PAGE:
Leica M6, Fuji Neopan 1600
Leica M6, Fuji Neopan 1600
Speaking of Moleskine notebooks, I’m always amazed at what I see in the Moleskinerie group on Flickr. Some talented folks in that group.
One interesting point from the article: “2009 revealed the growing role women play online. Women make 75% of all buying decisions for the home, and 85% of all consumer purchases. Social networks have at least 50% female members, and it is women ages 35-55 who make up the fastest-growing population on Facebook — not the expected Gen-Y population as previously anticipated.”
I have a few obsessions (rangefinders, Tri-x film, fountain pens, steel-framed bikes, and more…). One of them is notebooks. I’m not hard-wired to be organized, but I have been into GTD for years and over time have modified it to suit my needs. I love Moleskine notebooks and use several variations. Awhile back I ran across a post about the Dot Grid Book from Behance and I ordered one. I like the heavy paper and the subdued dot grid. It is great for taking notes and the subtle grid provides a ready canvas for your sketches, process diagrams or book layouts. I just ordered two more and they came in the mail yesterday. What are your favorite note taking tools?
A prototype article skimmer from the New York Times.
Media After the Site. From Jeff Jarvis, “If you’re what used to be content-creation you’re all about insinuating yourself into that stream. If you’re about content curation – formerly known as editing – then you’re all about prioritizing streams for people; that’s how you add value now.”
The Fall and Rise of Media David Carr reflects on the past and looks to the future of media.
Happy Thanksgiving! We’re heading to Detroit this year; should be a nice time with Lisa’s family. For the past few days I have been running Google’s Chrome browser instead of Firefox. I have iGoogle setup giving me quick access to Gmail, Reader and Docs. I don’t use the calendar much yet. So far so good. I know that extensions are coming and I wonder what impact that is going to have on speed? Right now I rely on Firebug if I’m developing a site. Pretty essential for those of us that are not CSS experts.
I have also been thinking about laptops. I used to be a Mac user and owned several, but abandoned them for better performing PCs. While I’m attracted to the unix based OS, I’m drawn to the Lenovo ThinkPad T500. Several years ago, my work provided me with a ThinkPad and it was by far the best laptop I have ever used. Plus, the price is just so darn tempting. Right now they are on sale plus there is additional discount on Black Friday. The Mac pricing always seems to stop me. It is hard to justify when I’m primarily using Google, web based apps and Photoshop.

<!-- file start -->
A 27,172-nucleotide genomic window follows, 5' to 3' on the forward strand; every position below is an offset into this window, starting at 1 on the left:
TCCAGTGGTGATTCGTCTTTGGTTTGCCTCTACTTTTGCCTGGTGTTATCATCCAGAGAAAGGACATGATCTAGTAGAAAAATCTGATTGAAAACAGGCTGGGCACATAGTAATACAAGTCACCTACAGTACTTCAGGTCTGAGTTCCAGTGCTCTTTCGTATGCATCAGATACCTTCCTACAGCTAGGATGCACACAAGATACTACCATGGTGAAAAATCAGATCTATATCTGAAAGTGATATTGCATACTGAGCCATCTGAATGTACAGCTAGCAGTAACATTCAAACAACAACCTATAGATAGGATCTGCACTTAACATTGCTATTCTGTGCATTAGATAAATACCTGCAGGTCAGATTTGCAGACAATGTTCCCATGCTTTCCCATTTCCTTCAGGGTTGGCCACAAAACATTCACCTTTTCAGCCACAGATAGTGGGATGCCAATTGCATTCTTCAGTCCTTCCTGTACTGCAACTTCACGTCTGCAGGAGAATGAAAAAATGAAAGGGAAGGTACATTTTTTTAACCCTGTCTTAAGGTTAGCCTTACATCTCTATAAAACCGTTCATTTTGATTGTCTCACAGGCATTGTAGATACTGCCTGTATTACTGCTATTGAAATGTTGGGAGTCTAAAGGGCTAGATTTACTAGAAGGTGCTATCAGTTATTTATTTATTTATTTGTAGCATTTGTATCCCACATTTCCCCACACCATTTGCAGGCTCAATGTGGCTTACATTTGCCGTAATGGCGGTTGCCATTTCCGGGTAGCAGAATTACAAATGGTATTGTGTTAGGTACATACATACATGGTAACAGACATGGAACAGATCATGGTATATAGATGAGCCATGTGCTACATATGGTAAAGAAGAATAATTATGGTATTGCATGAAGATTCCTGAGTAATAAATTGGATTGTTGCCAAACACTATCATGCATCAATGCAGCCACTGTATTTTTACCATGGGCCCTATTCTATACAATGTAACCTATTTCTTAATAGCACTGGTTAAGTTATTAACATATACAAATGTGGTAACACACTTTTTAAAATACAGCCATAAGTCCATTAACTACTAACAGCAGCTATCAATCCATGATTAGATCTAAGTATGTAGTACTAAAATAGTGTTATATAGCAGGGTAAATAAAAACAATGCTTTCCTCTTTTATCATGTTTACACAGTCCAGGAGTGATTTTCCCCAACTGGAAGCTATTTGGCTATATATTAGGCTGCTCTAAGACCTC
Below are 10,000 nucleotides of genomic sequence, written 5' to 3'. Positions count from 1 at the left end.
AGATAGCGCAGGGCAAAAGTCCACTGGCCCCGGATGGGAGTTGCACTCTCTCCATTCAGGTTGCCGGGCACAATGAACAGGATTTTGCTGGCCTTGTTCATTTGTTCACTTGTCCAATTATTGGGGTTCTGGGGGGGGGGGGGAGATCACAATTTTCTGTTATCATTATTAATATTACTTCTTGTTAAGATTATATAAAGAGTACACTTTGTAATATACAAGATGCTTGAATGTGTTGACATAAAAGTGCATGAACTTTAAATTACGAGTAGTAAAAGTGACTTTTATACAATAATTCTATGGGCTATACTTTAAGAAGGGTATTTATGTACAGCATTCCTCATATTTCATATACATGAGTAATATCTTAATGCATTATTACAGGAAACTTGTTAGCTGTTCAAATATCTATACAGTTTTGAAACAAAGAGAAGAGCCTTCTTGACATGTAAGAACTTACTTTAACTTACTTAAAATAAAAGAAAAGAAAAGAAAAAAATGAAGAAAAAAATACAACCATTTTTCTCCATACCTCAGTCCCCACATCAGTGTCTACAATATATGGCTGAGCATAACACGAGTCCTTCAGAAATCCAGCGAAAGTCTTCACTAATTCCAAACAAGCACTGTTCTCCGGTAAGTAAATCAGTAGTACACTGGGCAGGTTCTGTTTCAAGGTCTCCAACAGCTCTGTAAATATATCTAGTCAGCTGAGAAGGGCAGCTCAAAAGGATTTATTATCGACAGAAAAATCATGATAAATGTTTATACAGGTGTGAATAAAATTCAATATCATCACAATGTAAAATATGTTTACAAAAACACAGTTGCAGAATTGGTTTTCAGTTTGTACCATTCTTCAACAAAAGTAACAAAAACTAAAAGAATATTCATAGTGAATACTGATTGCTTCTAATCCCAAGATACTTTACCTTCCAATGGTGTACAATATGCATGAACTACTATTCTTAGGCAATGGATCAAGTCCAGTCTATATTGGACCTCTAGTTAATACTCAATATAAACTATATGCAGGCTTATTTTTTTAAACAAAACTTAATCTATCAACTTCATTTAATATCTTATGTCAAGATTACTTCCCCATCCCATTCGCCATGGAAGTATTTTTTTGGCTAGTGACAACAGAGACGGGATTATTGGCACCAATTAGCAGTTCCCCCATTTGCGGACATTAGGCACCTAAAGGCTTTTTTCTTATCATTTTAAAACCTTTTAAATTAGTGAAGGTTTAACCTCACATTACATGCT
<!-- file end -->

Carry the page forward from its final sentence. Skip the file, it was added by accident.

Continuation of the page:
The 2010 Anthropographia Award for Human Rights and Photography
“The littlest birds sing the prettiest songs.” – The Be Good Tanyas
“The fact I have a job means I don’t feel pressured to do something market-friendly. Instead, I get to do whatever the hell I want. I get to do it for my own satisfaction. And I think that makes the work more powerful in the long run. It also makes it easier to carry on with it in a calm fashion, day-in day-out, and not go crazy in insane, creative bursts brought on by money worries.” — Hugh Macleod, gapingvoid.com
Nice list of photo related blogs.
New York Times piece on the Chicago News Cooperative.
A piece on Chicago gangs in the New York Times by the newly formed Chicago News Cooperative.
I’m done scanning and now I’m working through setting up Adobe Bridge to tag and organize my projects. Next step will be to process and proof my latest round of selects. I’m trying to figure out how to do that quickly without having to spend a great deal of time in photoshop. My folder structure is setup like this: scans (raw scans of files), derivative_files (these are the work-in-progress photoshop files), proofs (web res proof prints, usually get posted to flickr), master print (final, master files for printing output). I used this to guide my approach – Directory Structure | dpBestflow.org.
I rented the Battle of Algiers and was struck by the richness of the black and white cinematography. There was one particular scene that really captivated me. The Algerians were killing police officers and in retaliation, the French blew up a section of the Casbah in Algiers. Here is a screen capture from that sequence of community members pulling the dead and wounded out of the rubble.
I was struck by how familiar this still shot from the movie was to me. Why did it resonate so deeply? As I thought about it, two other war images came to mind. The first is a picture of a wounded marine in Vietnam by Larry Burrows.
The second, and probably most like the screen capture is the image by James Nachtwey of a fatally wounded Nicaraguan being carried by his fellow soldiers. While the film looks like it contains newsreel footage from the events in Algiers, it was entirely created by the director and cinematographer.
Apparently this film was screened at the Pentagon in 2003 as a “useful illustration of the problems faced in Iraq“.